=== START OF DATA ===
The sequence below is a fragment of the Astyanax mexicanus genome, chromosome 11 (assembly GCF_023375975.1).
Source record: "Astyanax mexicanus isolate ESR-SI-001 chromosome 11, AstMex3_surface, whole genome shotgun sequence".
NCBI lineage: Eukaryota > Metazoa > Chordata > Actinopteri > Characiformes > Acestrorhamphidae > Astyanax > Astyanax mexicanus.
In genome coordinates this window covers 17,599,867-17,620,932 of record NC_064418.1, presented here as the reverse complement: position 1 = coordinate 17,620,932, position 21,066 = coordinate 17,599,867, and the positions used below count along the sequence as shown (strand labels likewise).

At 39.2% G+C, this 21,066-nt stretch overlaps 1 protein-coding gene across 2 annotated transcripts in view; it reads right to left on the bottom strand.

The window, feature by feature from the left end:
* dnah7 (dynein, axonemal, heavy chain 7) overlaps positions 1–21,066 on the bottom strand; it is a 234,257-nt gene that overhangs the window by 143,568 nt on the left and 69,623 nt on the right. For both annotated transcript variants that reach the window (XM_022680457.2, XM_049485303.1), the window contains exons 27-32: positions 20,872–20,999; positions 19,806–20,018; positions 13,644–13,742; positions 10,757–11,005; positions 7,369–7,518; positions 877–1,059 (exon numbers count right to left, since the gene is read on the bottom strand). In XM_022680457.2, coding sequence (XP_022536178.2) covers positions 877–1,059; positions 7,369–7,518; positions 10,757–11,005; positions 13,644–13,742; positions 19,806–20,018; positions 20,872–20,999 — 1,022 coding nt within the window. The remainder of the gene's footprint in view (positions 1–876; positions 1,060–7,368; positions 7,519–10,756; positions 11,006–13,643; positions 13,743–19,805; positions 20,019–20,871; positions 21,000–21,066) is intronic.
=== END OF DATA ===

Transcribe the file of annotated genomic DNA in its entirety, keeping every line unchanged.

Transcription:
The sequence below is a fragment of the Astyanax mexicanus genome, chromosome 11 (assembly GCF_023375975.1).
Source record: "Astyanax mexicanus isolate ESR-SI-001 chromosome 11, AstMex3_surface, whole genome shotgun sequence".
NCBI lineage: Eukaryota > Metazoa > Chordata > Actinopteri > Characiformes > Acestrorhamphidae > Astyanax > Astyanax mexicanus.
In genome coordinates this window covers 17,599,867-17,620,932 of record NC_064418.1, presented here as the reverse complement: position 1 = coordinate 17,620,932, position 21,066 = coordinate 17,599,867, and the positions used below count along the sequence as shown (strand labels likewise).

At 39.2% G+C, this 21,066-nt stretch overlaps 1 protein-coding gene across 2 annotated transcripts in view; it reads right to left on the bottom strand.

The window, feature by feature from the left end:
* dnah7 (dynein, axonemal, heavy chain 7) overlaps positions 1–21,066 on the bottom strand; it is a 234,257-nt gene that overhangs the window by 143,568 nt on the left and 69,623 nt on the right. For both annotated transcript variants that reach the window (XM_022680457.2, XM_049485303.1), the window contains exons 27-32: positions 20,872–20,999; positions 19,806–20,018; positions 13,644–13,742; positions 10,757–11,005; positions 7,369–7,518; positions 877–1,059 (exon numbers count right to left, since the gene is read on the bottom strand). In XM_022680457.2, coding sequence (XP_022536178.2) covers positions 877–1,059; positions 7,369–7,518; positions 10,757–11,005; positions 13,644–13,742; positions 19,806–20,018; positions 20,872–20,999 — 1,022 coding nt within the window. The remainder of the gene's footprint in view (positions 1–876; positions 1,060–7,368; positions 7,519–10,756; positions 11,006–13,643; positions 13,743–19,805; positions 20,019–20,871; positions 21,000–21,066) is intronic.